It’s good to find out the SNL writers have been binge-watching House Hunters as much as the rest of us. Poking fun at our collective national HGTV obsession, “The Fliplets” imagines if the Property Brothers’ third brother were actually a black-sheep triplet. (And yes, it’s weird that the Property Brothers actually have a third brother.) In the sketch, Pete (Mikey Day), Zeke (Alex Moffat), and Tristan (Gosling) try to get through a promo while the latter spouts off conspiracies, disturbing details from their past, and general nonsense. It ends with Tristan delivering a dark confession to camera, as all HGTV programs should.
While Weekend Update’s Summer Editions gave us a small dose of Colin and Che, it’s good to have them back at the desk to handle the year’s onslaught of cringe-worthy news. Trump leads the top of the segment with Jost asking, “How is the president worse at humanitarian aid than Pitbull?” and Che imploring him to, “Do what you just did for white people twice,” justifiably adding, “Ya cheap cracker.” The guys also slipped in the obligatory Hugh Hefner joke after the Playboy mogul’s passing (“He will be buried in a folder marked, ‘Work stuff’) and one of the funniest observations comes from Che remarking that Saudi Arabia is letting women drive “only a few short years after cars can drive themselves.” It’s funny because it’s depressingly true.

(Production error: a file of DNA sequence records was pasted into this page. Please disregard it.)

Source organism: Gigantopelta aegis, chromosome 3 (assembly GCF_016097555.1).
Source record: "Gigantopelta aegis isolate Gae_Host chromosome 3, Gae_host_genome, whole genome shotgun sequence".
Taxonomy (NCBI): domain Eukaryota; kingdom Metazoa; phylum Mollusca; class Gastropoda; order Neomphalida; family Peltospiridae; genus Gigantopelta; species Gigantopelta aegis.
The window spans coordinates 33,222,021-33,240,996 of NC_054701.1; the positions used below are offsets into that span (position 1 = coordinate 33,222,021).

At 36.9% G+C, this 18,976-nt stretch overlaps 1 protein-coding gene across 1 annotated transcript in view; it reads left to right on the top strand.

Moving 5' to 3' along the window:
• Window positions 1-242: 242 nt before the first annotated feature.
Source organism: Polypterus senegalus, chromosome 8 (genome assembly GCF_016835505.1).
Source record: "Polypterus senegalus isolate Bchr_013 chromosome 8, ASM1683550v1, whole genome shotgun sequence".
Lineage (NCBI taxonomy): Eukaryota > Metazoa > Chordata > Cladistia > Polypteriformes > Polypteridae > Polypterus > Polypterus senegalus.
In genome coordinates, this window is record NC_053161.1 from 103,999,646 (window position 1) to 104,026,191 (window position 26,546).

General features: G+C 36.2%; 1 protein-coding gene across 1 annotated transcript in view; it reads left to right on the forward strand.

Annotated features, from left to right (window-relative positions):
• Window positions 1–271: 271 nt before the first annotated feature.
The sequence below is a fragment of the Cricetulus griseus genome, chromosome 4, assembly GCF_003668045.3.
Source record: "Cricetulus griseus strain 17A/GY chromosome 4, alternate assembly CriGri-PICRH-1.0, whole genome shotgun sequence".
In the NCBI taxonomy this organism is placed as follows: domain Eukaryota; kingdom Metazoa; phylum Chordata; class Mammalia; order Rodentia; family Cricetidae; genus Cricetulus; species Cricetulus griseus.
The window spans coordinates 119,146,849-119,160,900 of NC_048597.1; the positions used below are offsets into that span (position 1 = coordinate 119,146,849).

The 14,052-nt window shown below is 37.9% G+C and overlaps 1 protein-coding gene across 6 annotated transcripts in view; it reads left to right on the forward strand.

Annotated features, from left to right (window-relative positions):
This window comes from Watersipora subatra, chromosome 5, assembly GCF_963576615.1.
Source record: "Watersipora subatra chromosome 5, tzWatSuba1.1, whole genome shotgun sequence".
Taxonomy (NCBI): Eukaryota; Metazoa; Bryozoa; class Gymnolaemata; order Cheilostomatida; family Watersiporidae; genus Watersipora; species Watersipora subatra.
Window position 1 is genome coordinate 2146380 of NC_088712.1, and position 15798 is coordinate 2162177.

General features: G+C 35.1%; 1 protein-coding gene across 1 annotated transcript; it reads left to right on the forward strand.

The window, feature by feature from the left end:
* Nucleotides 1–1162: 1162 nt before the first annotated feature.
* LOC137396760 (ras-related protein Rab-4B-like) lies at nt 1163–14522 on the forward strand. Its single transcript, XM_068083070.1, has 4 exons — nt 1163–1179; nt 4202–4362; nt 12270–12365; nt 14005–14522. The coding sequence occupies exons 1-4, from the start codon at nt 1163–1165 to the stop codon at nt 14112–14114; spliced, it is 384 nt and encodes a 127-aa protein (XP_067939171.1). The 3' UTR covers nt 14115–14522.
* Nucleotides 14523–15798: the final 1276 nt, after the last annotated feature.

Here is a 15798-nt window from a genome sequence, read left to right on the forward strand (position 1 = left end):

The first guest is obviously Kate McKinnon as Angela Merkel, who’s there to discuss her fourth term win as chancellor of Germany, but really to hit on France’s President Macron and reveal how hung up she is on Obama. She has a breakup box full of letters, a Creed mixtape, and everything — but hey, don’t we all?